Maria Goeppert Mayer Papers, 1906-1996 (bulk 1930-1972) (MSS 20)

Restrictions: Mayer's Nobel medal in Box 15 is restricted. Permission to view this item is required in advance from the director of Special Collections & Archives.

Extent: 7.5 Linear feet (15 archives boxes, 1 flat box and 1 map case folder)

Papers of Maria Goeppert Mayer (1906-1972), Nobel Prize winning physicist and professor at the University of California, 1960-1964. The collection includes correspondence, biographical information, reprints, manuscript drafts, notebooks, teaching materials, subject files, news clippings and photographs.

Maria Goeppert Mayer was born on June 28, 1906 in Kattowitz, Germany, to Friedrich and Maria (nee Wolff) Goeppert. In 1910 she moved with her parents to Gottingen where her father taught pediatrics at the University. She enrolled at the University at Gottingen in the spring of 1924 with the expectation of pursuing a career in mathematics, but soon became attracted to physics and the developing field of quantum mechanics. In 1930 Mayer took her doctorate in theoretical physics under the direction of Nobel prize winners Max Born, James Franck, and Adolf Windaus.

While completing her studies at Gottingen she met and married Joseph Edward Mayer, an American post-doctoral fellow working in physical chemistry under James Franck. Together they moved to Baltimore, Maryland where Joseph taught at the Johns Hopkins University. In 1939 they went to Columbia University. There Maria worked under the direction of Harold Urey at the S.A.M. (Strategic Alloy Metals) Laboratory which researched the separation of isotopes of uranium. She co-authored a text entitled Statistical Mechanics (1940) with her husband. After the war she took a professorship of physics at the Institute for Nuclear Studies, University of Chicago. During this period Mayer began a long correspondence with Edward Teller.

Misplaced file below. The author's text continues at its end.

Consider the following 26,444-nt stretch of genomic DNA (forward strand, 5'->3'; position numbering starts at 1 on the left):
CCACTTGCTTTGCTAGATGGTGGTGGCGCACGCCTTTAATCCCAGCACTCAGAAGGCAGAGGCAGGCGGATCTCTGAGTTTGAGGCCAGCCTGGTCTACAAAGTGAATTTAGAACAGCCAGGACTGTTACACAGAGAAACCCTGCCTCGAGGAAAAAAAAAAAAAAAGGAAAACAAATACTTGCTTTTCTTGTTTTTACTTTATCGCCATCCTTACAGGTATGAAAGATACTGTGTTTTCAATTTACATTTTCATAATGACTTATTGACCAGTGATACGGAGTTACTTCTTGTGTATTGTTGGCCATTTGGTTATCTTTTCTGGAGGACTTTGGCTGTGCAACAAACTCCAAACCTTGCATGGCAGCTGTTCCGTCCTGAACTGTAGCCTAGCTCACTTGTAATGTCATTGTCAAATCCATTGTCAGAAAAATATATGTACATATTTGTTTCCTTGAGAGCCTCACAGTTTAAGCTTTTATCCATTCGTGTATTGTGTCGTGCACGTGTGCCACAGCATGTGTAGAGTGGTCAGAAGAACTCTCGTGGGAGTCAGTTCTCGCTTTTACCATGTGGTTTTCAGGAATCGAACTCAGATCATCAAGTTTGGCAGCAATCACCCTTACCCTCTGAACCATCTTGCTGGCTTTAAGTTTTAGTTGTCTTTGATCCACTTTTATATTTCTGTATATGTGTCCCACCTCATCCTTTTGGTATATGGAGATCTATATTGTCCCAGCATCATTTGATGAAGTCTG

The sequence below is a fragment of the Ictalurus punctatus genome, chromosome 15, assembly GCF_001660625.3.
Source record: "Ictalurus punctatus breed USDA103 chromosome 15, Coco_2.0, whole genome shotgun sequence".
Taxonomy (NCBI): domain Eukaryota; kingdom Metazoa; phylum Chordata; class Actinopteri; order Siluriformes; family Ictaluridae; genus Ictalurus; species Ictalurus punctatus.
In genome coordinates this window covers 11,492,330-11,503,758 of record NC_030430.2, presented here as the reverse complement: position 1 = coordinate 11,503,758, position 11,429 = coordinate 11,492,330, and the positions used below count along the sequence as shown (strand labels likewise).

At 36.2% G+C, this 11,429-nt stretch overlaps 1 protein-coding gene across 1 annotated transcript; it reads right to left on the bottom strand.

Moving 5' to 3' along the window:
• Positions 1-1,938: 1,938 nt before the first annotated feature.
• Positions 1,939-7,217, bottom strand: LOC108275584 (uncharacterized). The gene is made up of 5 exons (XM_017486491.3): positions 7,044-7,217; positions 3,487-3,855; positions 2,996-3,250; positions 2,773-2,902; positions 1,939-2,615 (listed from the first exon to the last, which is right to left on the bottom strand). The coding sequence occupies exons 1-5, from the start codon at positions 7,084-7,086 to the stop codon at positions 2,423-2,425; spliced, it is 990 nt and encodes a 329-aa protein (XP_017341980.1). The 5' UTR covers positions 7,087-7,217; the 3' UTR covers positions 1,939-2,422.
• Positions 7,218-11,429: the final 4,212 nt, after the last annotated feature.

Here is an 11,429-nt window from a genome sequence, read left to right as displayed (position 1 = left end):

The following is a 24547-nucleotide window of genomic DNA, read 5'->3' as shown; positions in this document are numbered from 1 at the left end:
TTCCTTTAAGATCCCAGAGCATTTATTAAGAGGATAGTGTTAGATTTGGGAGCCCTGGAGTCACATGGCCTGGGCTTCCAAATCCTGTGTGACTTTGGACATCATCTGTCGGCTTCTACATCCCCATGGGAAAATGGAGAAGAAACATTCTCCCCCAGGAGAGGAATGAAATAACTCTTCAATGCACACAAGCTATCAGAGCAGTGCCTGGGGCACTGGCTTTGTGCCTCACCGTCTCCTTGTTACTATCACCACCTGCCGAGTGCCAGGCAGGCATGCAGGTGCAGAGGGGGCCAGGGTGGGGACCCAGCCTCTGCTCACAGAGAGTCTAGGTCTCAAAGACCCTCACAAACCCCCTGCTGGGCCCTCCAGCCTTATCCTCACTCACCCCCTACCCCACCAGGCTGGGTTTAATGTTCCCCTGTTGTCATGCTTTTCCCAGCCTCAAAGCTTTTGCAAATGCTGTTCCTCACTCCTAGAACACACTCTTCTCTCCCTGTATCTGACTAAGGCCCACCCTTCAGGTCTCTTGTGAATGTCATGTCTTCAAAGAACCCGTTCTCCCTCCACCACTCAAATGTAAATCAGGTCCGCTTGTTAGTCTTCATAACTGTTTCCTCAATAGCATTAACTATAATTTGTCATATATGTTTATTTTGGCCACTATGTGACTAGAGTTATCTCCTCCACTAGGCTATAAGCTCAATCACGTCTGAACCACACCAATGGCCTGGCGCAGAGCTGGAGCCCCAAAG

In 1948, Mayer began work on nuclear shell structure and the meaning of the "magic numbers"- those nuclei that have a special number of protons. She postulated these numbers to be the shell numbers of a shell model, a "nuclear counterpart to the closed shells of electrons" at the atomic level. In 1950 she met and began a collaboration with Johannes Hans Daniel Jensen which led to the publication of the book Elementary Theory of Nuclear Shell Theory (1955). In 1963, Maria Mayer was awarded the Nobel Prize jointly with Hans Jensen for their work on the Shell Model.

Maria Goeppert Mayer came to the University of California, San Diego, in 1960 as a professor of physics. At San Diego she taught while conducting research in nuclear physics under grants administered by Keith Brueckner. During this period Mayer publically encouraged young women to pursue careers in the sciences. She was a member of the National Academy of Sciences, the Akademie der Wissenschafter in Heidelberg, and the Philosophical Society. After a protracted illness, she died on February 20, 1972.